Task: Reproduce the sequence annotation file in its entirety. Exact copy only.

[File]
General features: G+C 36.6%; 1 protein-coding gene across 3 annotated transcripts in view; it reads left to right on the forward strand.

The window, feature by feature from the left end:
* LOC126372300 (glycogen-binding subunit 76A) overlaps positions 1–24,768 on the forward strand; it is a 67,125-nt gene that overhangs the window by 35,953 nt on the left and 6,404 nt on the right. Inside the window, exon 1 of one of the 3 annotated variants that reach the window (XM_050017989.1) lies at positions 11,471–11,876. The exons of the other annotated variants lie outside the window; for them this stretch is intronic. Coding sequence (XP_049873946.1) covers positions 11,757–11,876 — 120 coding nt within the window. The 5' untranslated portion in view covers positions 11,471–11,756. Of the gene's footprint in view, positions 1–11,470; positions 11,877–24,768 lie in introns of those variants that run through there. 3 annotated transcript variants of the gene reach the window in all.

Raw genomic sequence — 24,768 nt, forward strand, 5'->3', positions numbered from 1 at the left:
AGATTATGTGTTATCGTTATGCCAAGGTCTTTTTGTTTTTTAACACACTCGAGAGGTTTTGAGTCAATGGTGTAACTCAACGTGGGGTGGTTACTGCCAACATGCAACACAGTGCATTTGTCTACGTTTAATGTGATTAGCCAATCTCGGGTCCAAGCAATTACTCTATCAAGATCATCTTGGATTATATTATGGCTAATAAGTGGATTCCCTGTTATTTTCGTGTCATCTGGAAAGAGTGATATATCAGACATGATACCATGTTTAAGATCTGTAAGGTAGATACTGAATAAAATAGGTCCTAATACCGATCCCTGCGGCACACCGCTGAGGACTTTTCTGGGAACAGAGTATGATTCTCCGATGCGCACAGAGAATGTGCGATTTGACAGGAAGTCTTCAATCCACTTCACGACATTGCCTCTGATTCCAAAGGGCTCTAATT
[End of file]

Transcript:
General features: G+C 36.6%; 1 protein-coding gene across 3 annotated transcripts in view; it reads left to right on the forward strand.

The window, feature by feature from the left end:
* LOC126372300 (glycogen-binding subunit 76A) overlaps positions 1–24,768 on the forward strand; it is a 67,125-nt gene that overhangs the window by 35,953 nt on the left and 6,404 nt on the right. Inside the window, exon 1 of one of the 3 annotated variants that reach the window (XM_050017989.1) lies at positions 11,471–11,876. The exons of the other annotated variants lie outside the window; for them this stretch is intronic. Coding sequence (XP_049873946.1) covers positions 11,757–11,876 — 120 coding nt within the window. The 5' untranslated portion in view covers positions 11,471–11,756. Of the gene's footprint in view, positions 1–11,470; positions 11,877–24,768 lie in introns of those variants that run through there. 3 annotated transcript variants of the gene reach the window in all.

Raw genomic sequence — 24,768 nt, forward strand, 5'->3', positions numbered from 1 at the left:
AGATTATGTGTTATCGTTATGCCAAGGTCTTTTTGTTTTTTAACACACTCGAGAGGTTTTGAGTCAATGGTGTAACTCAACGTGGGGTGGTTACTGCCAACATGCAACACAGTGCATTTGTCTACGTTTAATGTGATTAGCCAATCTCGGGTCCAAGCAATTACTCTATCAAGATCATCTTGGATTATATTATGGCTAATAAGTGGATTCCCTGTTATTTTCGTGTCATCTGGAAAGAGTGATATATCAGACATGATACCATGTTTAAGATCTGTAAGGTAGATACTGAATAAAATAGGTCCTAATACCGATCCCTGCGGCACACCGCTGAGGACTTTTCTGGGAACAGAGTATGATTCTCCGATGCGCACAGAGAATGTGCGATTTGACAGGAAGTCTTCAATCCACTTCACGACATTGCCTCTGATTCCAAAGGGCTCTAATT